On a walk around Walden Pond in Concord, Massachusetts we stopped at the site where Thoreau had built his cabin. I asked another tourist if she might not read aloud the quote from Thoreau carved on a sign. "I went to the woods because I wished to live deliberately, to front only the essential facts of life, and see if I could not learn what it had to teach, and not, when I came to die, discover that I had not lived." Watch video here.
Kirsten Fischler captures neuronal imagery in her paintings. She has been inspired by her partner, a neuropathologist. Neurons are nerve cells that communicate information electrically/chemically with other cells. In her artist’s conception neurons are the “essence that occurs inside the mind that helps develop the mind” or “the spark that makes the mind happen.” Philadelphia Open Studio Tours, Francisville. Watch video interview here.
Kate Somerville was a long time birder before banjo playing took over and decided to combine her two interests by bringing some musician and bird loving pals from the Mermaid Inn to jam at the Militia Hill Hawk Watch. This is the 25th year of the hawk watch. Volunteers count raptors, by species, migrating south for the winter. According to Marylea Klauder, they had already counted nearly one hundred bald eagles and a record-breaking twenty plus thousand migrating raptors by the time this video was taken in late September. Counting continues until the end of October, along with impromptu concerts, weather permitting. Fort Washington State Park. Watch video here.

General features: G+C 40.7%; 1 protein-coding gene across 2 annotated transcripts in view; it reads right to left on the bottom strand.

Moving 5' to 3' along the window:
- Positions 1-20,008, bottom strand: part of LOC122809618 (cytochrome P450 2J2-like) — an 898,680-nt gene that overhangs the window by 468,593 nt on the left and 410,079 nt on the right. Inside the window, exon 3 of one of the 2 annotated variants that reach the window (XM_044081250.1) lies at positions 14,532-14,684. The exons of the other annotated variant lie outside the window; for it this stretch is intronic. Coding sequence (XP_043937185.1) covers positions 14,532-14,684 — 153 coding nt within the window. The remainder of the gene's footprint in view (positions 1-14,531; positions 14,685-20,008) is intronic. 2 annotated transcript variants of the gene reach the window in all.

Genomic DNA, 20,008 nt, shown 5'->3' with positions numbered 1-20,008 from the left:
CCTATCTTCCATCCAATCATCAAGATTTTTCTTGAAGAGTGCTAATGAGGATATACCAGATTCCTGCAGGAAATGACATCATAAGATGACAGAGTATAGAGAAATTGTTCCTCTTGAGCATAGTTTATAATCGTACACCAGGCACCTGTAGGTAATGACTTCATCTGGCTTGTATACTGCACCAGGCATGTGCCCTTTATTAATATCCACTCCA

>> MIKAELA JENSON ROSEMAN (MJR): You want me to tell you the story of my tattoos? Okay. So my left arm is pretty much a dedication to my grandfather. I have this one up here which is a line drawing of him. He served in World War II so that’s why I have the Purple Heart in there ‘cause he received one of those awards. He passed away in 2001 and then I got this one to memorialize him which is a biblical passage.
>> CLOSE UP: DO YOU KNOW IT BY HEART?
I know the passage but to be honest with you I don’t know any more the verse.
>> CU: “SEE UPON THE PALMS OF MY HAND, I HAVE CARVED YOUR NAME.” WHAT DO YOU RECALL ABOUT THAT PASSAGE?
I actually first heard about it in a class I was taking at Temple. I was a religion minor. And when I heard it I thought that it was a very good, a really good quote for a memorial tattoo. And I sort have always moderately considered adding more to my arm, like more pictures of my grandfather. He did a lot of stained glass work when he was still alive and I have a lot of that left. So I wanted to have some of those pictures maybe added. A lot of my tattoos I’d say aside from these ones are not – not that they have no point but they’re not as personally, I think, angled. And so I’ve sort of decided that since this is my arm obviously closer to my heart that I’ll have that dedicated for him.